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|Gastroenterostomy Cost Average||$11,600 - $31,900||Free Quote|
|Los Altos Surgery Center||Los Altos||Ambulatory Surgical Center|
|Waverley Surgery Center||Palo Alto||Ambulatory Surgical Center|
|Central Medical Center||Santa Clara||Ambulatory Surgical Center|
|Community Hospital of Los Gatos||Los Gatos||Acute Care Hospital|
|Kaiser Permanente Santa Teresa-san Jose Medical Center||San Jose||Acute Care Hospital|
|South Bay Surgery Center||Los Gatos||Ambulatory Surgical Center|
|Saratoga Surgery Center||Saratoga||Ambulatory Surgical Center|
|Saint Louise Regional Hospital||Gilroy||Acute Care Hospital|
|Kaiser Permanente Santa Clara Medical Center||Santa Clara||Acute Care Hospital|
|Montpelier Surgery Center||San Jose||Ambulatory Surgical Center|
|Los Gatos Surgical Center||Los Gatos||Ambulatory Surgical Center|
|El Camino Surgery Center||Mountain View||Ambulatory Surgical Center|
|Regional Medical Center of San Jose||San Jose||Acute Care Hospital|
|Orchard Creek Surgery Center||Mountain View||Ambulatory Surgical Center|
|Mckee Surgery Center||San Jose||Ambulatory Surgical Center|
|Stanford Hospital||Stanford||Acute Care Hospital|
|Good Samaritan Hospital||San Jose||Acute Care Hospital|
|Santa Clara Valley Medical Center||San Jose||Acute Care Hospital|
|Hazel Hawkins Memorial Hospital||Hollister||Acute Care Hospital|
|El Camino Hospital||Mountain View||Acute Care Hospital|
|South Bay Surgery Center||Morgan Hill||Ambulatory Surgical Center|
|Hospital Drive Surgery Center||Mountain View||Ambulatory Surgical Center|
|Surgecenter of Palo Alto||Palo Alto||Ambulatory Surgical Center|
|O'connor Hospital||San Jose||Acute Care Hospital|
|Campus Surgery Center||Palo Alto||Ambulatory Surgical Center|
Gastroenterostomy Surgery Cost and Procedure Introduction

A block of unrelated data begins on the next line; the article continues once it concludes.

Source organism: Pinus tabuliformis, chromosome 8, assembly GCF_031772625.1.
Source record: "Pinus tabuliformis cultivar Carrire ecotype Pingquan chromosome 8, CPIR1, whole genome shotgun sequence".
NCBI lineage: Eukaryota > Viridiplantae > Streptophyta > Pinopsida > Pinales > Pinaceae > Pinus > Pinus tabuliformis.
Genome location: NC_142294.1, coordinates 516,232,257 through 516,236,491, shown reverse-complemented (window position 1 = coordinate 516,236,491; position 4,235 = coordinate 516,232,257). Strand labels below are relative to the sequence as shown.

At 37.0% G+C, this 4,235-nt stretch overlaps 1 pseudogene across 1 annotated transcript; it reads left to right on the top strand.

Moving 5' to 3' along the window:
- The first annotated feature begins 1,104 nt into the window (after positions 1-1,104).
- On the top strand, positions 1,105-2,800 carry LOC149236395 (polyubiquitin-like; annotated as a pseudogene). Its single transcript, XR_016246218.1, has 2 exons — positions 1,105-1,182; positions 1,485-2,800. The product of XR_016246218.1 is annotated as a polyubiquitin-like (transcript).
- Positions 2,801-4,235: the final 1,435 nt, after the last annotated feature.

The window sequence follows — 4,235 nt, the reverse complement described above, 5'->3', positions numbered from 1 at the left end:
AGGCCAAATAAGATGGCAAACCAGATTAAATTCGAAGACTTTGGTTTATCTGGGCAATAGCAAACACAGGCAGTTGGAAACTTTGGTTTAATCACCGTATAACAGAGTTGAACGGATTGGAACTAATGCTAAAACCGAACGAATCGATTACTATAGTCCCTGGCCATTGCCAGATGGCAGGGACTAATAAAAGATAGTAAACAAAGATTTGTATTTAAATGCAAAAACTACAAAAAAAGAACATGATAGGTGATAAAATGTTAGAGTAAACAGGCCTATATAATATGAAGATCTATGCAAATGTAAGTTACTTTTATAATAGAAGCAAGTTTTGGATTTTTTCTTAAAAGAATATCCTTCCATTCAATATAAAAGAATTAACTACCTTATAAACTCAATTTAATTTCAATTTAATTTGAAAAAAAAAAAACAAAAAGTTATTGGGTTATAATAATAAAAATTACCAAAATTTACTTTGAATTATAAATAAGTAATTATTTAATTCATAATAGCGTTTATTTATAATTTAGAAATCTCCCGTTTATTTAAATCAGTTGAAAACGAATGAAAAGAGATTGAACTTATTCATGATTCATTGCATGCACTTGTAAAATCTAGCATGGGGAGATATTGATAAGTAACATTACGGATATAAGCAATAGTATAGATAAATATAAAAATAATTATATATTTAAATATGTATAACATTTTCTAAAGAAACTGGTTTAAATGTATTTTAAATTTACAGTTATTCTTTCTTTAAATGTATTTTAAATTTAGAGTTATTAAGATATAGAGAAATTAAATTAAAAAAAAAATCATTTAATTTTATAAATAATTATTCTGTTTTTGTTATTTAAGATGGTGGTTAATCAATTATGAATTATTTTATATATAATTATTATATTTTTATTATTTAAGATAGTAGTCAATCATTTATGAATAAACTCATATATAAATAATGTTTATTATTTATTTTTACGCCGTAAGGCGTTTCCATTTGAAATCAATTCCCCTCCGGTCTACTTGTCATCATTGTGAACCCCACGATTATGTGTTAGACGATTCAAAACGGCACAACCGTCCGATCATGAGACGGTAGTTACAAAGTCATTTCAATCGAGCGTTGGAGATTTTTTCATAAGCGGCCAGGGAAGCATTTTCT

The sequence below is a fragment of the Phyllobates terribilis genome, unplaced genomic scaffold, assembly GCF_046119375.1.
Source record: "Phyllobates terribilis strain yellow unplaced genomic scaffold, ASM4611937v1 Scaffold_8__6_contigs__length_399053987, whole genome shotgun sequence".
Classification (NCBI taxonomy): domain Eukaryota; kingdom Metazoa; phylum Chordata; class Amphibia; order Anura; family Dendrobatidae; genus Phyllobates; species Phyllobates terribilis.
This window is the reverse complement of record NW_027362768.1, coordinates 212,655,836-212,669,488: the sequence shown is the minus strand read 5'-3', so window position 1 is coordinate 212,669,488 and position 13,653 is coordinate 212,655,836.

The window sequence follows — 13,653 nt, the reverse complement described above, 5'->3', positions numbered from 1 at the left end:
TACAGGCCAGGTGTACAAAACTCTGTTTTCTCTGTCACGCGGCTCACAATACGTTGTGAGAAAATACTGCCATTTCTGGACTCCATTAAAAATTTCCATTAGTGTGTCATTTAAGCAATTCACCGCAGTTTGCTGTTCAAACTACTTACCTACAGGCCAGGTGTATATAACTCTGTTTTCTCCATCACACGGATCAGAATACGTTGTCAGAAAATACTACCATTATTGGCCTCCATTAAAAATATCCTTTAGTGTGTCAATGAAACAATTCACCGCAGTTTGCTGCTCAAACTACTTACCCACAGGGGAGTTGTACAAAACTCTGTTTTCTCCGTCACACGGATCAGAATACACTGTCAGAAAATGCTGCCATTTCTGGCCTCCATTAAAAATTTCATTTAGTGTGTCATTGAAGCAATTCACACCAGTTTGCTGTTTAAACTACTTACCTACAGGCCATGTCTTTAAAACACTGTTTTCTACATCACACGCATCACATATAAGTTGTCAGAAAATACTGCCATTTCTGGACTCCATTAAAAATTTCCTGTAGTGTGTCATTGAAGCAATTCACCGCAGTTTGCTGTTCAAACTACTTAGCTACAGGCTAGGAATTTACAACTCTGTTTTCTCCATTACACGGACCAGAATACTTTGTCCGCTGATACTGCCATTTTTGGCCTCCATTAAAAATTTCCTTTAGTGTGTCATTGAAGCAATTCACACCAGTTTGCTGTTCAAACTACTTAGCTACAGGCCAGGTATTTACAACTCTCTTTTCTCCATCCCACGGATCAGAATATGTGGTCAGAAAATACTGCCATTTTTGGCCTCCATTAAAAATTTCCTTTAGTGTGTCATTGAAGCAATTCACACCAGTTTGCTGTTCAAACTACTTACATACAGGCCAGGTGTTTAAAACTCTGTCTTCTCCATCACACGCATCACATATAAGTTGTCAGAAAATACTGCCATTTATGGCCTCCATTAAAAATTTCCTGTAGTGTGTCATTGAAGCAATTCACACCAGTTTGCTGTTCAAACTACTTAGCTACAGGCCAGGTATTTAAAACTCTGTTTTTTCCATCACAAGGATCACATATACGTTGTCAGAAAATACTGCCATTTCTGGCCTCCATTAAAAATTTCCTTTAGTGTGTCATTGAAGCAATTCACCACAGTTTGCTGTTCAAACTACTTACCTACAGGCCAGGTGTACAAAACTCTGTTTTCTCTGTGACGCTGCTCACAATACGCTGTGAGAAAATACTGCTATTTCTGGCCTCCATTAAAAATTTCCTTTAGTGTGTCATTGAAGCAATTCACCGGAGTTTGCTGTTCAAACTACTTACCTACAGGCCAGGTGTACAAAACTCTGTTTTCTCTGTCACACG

Gastroenterostomies are often standard “open” procedures, though they are also performed laparoscopically. Laparoscopic (minimally invasive) procedures are performed through tiny incisions, using an instrument with a camera attached (laparoscope) and a video monitor to guide the repair. This procedure is done for patients with peptic ulcer disease, tumors or problems with the stomach emptying into the small intestine. The surgeon attaches the stomach to the healthy part of the small intestine (this usually follows removal of part of the stomach or small intestine). Performed by a general surgeon in a hospital, gastroenterostomies require patients to be under general anesthesia. You will need to stay in the hospital for several days — until you can tolerate food, are able to walk without assistance, and your pain is manageable with oral medication.
Patient Preparation for Gastroenterostomy Surgery
A physical examination will be performed along with blood or other diagnostic tests — EGDs, X-rays of upper gastrointestinal tract, and serum electrolytes. It is particularly important to inform the physician of all medications or vitamins taken regularly or if you are pregnant (or think you might be pregnant). Also, tell your doctor if you have heart, lung or other medical conditions that may need special attention. Finally, tell your doctor if you have a history of bleeding disorders or if you are taking any anticoagulant (blood-thinning) medications, aspirin, or other medications that affect blood clotting. You will be given instructions in advance that will outline what you should and should not do in preparation for the surgery; be sure to read and follow those instructions. You will be asked to fast for eight hours before the procedure, generally after midnight. You’ll need to make arrangements for transportation after the surgery is complete. If you are given a prescription for pain medication, have it filled prior to surgery.
What to Expect During and After Gastroenterostomy Surgery
The surgery itself takes one to two hours, but the preparation and recovery time may add several hours. An intravenous line is inserted into the arm to administer a sedative and a painkiller. Your heart rate, blood pressure, respiratory rate, and oxygen level will be monitored during the procedure. In most cases, the procedure is done while you are under general anesthesia (unconscious and pain-free). After the bladder and stomach are drained, the surgeon will use sutures or staples to join the stomach to the small intestine. Drains may be temporarily placed at the surgical to help blood and other fluids drain from your body. The incision will be closed using staples.
After surgery, you will be taken to the recovery room for observation. Once your blood pressure, pulse, and breathing are stable and you are alert, you will moved to a hospital room. Before being discharged, you will be given instructions about care for your incisions, limits on activities and what you should do to aid your recovery. If you notice any of the following, call the number the hospital gave you: Fever, excessive sweating, difficulty urinating, redness, bleeding or worsening pain.
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